The Road Beyond Paris: A Tale of Three Countries

(3BL Media/Justmeans) - Once the COP21 agreements are hammered out and signed, there will surely be celebration that the words point to commitments that whole world is finally taking the problem seriously and that the pace of progress will undoubtedly be increased. It won’t be perfect, but it will certainly be the best agreement we’ve had yet.

Then there will be the morning after, when the party’s over, when we all wake up and get back to work and try to figure out, what exactly are we going to do now. Let’s take a look at what some countries that, while clearly not the largest emitters, have taken action early and effectively, and therefore could be considered role models, have done.

Germany has perhaps been the most visible leader, making huge public commitments to solar power, despite not being in a particularly sunny locale. Germany, which is already receiving 28% of its electricity from renewables (more than they get from coal), set out on their journey back in 1991, by investing in a feed-in tariff that guaranteed that those homeowners installing solar on their property would see a financial benefit. The program, which came to be known as Energiewende, or Energy Transition, has led to the effective decoupling of carbon emissions from economic growth. Germany, the world’s fourth largest economy saw their economy grow by 1.5% last year, even as energy consumption fell. This notion of decoupling, which is beginning to take hold on a global scale, is crucial to a successful climate battle.

Germany has achieved this even as they took on the additional challenge of phasing out their nuclear program, in response to concerns over safety and received close to one million refugees. Consumers will bear some of these costs, but they are committed to leaving their children a cleaner, more sustainable world.


Another country that been a leader in this effort is Denmark. The Danes had already pledged a 100% renewable goal by 2050, a year ago. As in Germany, there is strong support for this direction both in the government and among the population. This is a country that already gets 40% of its energy from wind today, with every intention of raising that number to 50% by 2020. Or it was, until a recent election brought in a new conservative government, which aims to tighten spending in all areas including the clean economy. This was not the kind of news that those gathered in Paris in hopes of a bold agreement were hoping to hear form a country that had long been considered a role model.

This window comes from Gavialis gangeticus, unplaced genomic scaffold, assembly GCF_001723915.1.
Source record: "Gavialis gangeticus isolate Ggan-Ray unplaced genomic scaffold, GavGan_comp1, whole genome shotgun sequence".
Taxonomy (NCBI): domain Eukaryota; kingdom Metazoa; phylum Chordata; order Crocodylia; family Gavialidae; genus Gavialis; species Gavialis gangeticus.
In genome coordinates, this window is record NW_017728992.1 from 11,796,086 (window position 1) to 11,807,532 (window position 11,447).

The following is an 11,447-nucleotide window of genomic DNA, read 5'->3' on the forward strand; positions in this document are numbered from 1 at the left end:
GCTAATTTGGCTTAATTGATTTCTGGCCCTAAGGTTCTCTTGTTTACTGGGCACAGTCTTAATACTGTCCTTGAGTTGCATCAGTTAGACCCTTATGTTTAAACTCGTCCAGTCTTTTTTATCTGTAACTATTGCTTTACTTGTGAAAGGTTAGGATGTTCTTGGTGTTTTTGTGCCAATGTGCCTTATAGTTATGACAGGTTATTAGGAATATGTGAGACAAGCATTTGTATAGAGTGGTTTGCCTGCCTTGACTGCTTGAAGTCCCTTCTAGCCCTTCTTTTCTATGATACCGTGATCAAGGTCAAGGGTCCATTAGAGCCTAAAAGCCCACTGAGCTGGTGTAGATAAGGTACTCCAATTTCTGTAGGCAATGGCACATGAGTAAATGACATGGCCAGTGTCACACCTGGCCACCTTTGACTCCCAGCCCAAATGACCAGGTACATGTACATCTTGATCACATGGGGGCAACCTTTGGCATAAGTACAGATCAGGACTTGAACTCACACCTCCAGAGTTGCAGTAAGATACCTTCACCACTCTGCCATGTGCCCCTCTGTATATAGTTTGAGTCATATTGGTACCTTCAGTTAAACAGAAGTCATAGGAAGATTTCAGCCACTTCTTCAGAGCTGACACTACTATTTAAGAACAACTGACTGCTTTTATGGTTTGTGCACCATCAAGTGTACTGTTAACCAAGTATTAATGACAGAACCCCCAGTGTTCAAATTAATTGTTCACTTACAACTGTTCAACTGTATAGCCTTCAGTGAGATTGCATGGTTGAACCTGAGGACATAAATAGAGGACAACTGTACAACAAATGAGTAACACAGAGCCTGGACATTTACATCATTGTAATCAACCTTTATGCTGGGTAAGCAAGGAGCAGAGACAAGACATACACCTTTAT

Of course, the Danes are not cutting out green spending entirely, though they are reducing the budget that had allowed it to become a leader, outpacing even Germany with their renewable deployment. The R&D budget for renewable was cut to about a third of what it was last year. This will likely reduce the tide of visiting scientists who have come to Denmark to learn about the wide variety of energy sources bringing as much as $6.2 billion worth of it home with it. That’s a 15.4% increase over the previous year’s green tech exports. Next year the Energy Technology Development and Demonstration Program will only be able to support half as many projects. In return, the government will save roughly $37 million.

Still, Denmark has done much to advance the cause, and now there are others waiting in the wings, to play an inspirational role in the quest for decarbonization.

Like Uruguay, which has quietly made huge strides in their renewable deployment, apparently, while no one was watching. Right now, today, renewables provide 95% of their electricity and 55% of their total energy consumption, including transportation. Compare that with the global average of 12%. This is the result of an energy policy strategy that was enacted in 2008. Last year, it ranked #1 for the fastest growth rate of clean energy investment in Latin America. It was also named, by WWF, as the country with the largest share of its GDP invested in renewables in 2012. Energy investment today accounts for 15% of the national GDP, most of it in renewables. While Costa Rica, scores slightly higher in its use of renewables, the lion’s share of that comes from hydro, while Uruguay has a far more diverse mix. They also have been creative in combining sources. For example, the Peralta wind farm feed into hydro plants, allowing reservoirs to be maintained longer after the rainy season, making the overall system more drought-tolerant. This is significant in that the country has suffered badly from droughts in the past.      

According to Ramón Méndez, the country’s head of climate change policy (how many countries have one of those?) their success is due to three factors. These are: a stable and financially reliable democracy, substantial renewable resources including wind, sun and biomass, and strong public companies that work well with both the state as well as with private companies.

So, as we emerge from the Paris talks, there are plenty of lessons that have already been learned that those just starting down the path can draw from, and adapt to their own individual circumstances.

Image credit: derhalbling: Flickr Creative Commons